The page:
It’s surprising to me how many small businesses don’t leverage public relations for their businesses. I assume they think it’s complicated and expensive, and therefore don’t bother with it. In fact, nothing could be further from the truth!
PR is a fabulous way to connect with potential customers, journalists, and even bloggers. And it’s easy to DIY. Here are a few tips to get you started.
1. Write press releases. You want to show that your business is moving and grooving, and you do that by issuing press releases online. When you use a press release distribution service like PRWeb, it disseminates your news to dozens of news and industry sites, so your press release gets seen far and wide. With a link back to your site, people can easily click to learn more about you.
2. Share that press release everywhere. On your site. On your blog. In your email newsletter. Through social media. The more places you share it, the more eyeballs see it.
3. Maintain relationships with the media…before you need them. If you’re planning to pitch reporters with news down the road (and you should), it’s important to start those relationships now, before you need to ask them for a favor. Follow reporters that cover your beat on social, share their content, and comment on their articles.
4. Customize your pitches. When you’re ready to email those reporters with some amazing news, craft a unique letter for each. In it you want to show the connection you have (“we’ve chatted on Twitter about our industry”), and sell them on why your news is relevant to their readers.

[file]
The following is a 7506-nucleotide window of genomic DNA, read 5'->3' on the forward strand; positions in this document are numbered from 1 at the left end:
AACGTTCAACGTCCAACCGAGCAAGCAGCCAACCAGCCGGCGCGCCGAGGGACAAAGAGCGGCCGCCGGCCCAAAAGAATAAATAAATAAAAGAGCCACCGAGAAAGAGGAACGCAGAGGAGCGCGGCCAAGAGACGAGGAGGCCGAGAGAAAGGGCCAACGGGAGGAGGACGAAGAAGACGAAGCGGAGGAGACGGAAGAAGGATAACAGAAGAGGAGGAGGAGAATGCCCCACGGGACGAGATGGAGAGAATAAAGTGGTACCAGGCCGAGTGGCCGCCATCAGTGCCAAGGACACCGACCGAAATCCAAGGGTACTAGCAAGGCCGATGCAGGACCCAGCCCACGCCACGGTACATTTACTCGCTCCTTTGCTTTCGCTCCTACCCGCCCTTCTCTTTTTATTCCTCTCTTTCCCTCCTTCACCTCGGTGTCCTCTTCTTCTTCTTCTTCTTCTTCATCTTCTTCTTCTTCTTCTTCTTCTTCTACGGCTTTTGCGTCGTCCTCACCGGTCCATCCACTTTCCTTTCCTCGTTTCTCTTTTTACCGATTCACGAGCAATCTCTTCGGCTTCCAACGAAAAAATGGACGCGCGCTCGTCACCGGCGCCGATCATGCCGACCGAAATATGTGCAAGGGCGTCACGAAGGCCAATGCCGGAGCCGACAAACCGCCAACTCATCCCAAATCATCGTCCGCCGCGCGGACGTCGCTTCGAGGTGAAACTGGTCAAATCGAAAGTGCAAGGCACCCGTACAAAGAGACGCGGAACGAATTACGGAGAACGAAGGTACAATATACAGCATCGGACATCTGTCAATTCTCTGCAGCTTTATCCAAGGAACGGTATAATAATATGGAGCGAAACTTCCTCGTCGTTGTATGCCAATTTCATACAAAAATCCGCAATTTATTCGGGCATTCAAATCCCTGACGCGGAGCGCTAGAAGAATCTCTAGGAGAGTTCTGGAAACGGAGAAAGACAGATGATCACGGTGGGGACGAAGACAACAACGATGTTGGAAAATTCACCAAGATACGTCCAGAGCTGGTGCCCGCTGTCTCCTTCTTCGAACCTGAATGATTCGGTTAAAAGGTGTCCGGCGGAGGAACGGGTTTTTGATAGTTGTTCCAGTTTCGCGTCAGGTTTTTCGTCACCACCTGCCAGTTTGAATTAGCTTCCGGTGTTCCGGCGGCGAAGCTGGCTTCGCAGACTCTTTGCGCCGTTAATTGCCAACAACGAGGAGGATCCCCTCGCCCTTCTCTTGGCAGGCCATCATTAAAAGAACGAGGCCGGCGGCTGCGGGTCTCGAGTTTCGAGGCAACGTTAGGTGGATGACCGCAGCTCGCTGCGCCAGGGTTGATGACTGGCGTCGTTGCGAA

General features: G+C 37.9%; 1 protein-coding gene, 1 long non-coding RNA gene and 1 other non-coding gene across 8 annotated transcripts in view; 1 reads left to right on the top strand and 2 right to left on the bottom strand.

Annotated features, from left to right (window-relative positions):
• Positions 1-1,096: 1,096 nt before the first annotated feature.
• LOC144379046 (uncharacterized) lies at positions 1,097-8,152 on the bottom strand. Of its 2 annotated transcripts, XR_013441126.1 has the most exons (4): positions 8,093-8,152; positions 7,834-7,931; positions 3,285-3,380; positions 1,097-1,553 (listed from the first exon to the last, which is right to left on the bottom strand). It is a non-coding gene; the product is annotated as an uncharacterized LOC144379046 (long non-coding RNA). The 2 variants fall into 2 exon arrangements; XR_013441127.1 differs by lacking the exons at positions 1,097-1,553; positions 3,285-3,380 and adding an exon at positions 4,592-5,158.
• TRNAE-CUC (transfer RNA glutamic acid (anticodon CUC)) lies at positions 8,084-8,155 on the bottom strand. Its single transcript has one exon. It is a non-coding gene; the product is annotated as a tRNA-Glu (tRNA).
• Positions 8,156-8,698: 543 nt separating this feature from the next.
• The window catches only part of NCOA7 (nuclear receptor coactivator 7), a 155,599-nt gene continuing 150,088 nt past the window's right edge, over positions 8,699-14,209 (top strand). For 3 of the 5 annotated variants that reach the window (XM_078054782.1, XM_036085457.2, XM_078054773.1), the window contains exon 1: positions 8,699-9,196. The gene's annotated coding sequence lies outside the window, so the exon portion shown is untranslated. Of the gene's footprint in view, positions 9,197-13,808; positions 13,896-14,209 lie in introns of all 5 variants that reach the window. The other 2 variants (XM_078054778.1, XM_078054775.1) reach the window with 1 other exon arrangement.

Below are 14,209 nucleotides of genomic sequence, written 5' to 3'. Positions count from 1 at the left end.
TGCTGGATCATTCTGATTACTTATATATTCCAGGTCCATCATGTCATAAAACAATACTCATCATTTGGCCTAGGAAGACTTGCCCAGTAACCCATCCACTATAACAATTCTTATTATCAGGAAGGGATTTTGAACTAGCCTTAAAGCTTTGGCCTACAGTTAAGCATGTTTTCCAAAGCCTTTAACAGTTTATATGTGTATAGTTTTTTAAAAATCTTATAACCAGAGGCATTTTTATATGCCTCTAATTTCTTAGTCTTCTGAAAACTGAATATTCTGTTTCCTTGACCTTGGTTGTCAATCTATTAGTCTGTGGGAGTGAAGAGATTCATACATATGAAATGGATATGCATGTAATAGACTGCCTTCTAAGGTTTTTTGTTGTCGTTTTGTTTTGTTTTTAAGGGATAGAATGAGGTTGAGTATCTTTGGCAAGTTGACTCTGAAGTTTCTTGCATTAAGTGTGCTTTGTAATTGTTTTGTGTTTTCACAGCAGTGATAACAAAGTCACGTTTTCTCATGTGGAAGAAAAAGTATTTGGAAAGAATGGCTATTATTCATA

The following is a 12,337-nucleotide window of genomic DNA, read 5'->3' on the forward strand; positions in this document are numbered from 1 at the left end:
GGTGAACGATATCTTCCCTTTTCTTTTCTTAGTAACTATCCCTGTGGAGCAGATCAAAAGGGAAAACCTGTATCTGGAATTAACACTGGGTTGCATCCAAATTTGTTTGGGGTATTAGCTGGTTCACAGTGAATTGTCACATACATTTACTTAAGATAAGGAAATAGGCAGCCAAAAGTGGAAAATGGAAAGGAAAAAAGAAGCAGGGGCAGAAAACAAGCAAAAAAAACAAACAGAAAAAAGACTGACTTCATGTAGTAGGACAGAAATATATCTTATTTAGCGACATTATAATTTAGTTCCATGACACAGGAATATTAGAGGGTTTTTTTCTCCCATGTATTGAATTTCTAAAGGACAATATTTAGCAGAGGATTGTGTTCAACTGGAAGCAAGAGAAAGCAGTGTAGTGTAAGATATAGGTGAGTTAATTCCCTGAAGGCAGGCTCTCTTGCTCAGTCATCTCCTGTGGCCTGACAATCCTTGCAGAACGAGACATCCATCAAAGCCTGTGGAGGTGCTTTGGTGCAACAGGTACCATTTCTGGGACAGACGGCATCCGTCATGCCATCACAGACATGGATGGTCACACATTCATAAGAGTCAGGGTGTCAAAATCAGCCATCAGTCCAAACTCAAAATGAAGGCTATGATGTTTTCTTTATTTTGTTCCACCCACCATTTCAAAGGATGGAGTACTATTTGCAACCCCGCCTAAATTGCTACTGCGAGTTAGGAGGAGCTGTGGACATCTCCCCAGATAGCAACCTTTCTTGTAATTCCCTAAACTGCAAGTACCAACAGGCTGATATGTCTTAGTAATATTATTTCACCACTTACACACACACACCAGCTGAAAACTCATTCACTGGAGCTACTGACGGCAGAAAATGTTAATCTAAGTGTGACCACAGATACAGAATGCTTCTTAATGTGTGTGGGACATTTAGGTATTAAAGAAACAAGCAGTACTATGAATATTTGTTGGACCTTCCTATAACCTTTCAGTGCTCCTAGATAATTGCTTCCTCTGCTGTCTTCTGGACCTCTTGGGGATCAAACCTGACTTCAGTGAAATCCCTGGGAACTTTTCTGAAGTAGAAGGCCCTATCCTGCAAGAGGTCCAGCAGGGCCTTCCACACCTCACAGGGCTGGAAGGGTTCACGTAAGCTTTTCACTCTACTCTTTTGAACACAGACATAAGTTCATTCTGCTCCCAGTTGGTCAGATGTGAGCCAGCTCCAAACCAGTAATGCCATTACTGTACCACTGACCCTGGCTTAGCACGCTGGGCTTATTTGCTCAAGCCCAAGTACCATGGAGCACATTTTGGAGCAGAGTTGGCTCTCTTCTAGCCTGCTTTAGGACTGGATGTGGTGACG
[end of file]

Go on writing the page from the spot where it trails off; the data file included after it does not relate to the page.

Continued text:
5. Only share really newsworthy stuff. Reporters are inundated with crappy pitches. They do not care how amazing you think your product is. But they might care that Target just agreed to carry it. So save the really juicy news for the pitches and toss the rest.
6. Learn the art of writing a press release. It’s not complicated, I promise. I’ve actually written several blog posts with templates for press releases you can use. There’s a specific formula that, once you master, makes it easy to write new releases.
7. Follow up on your pitches. Once you’ve emailed reporters, wait a week, then follow up via email. I use this trick to get their attention: I forward the original email, but I change the subject to “Re: previous email.” I tend to get a quicker response from this email. If they don’t respond then, mark them off your list and head to the next good candidate for your story.
8. Constantly be looking for news angles. When you’re immersed in your business, it can be hard to see the big news that others will care about. But try to see your company as an outsider would. What would be impressive? That would make for a good press release.
See? That wasn’t so painful. Generating publicity for your small business isn’t difficult, if you put effort toward it. Get more great PR tips in our Free PR Guide.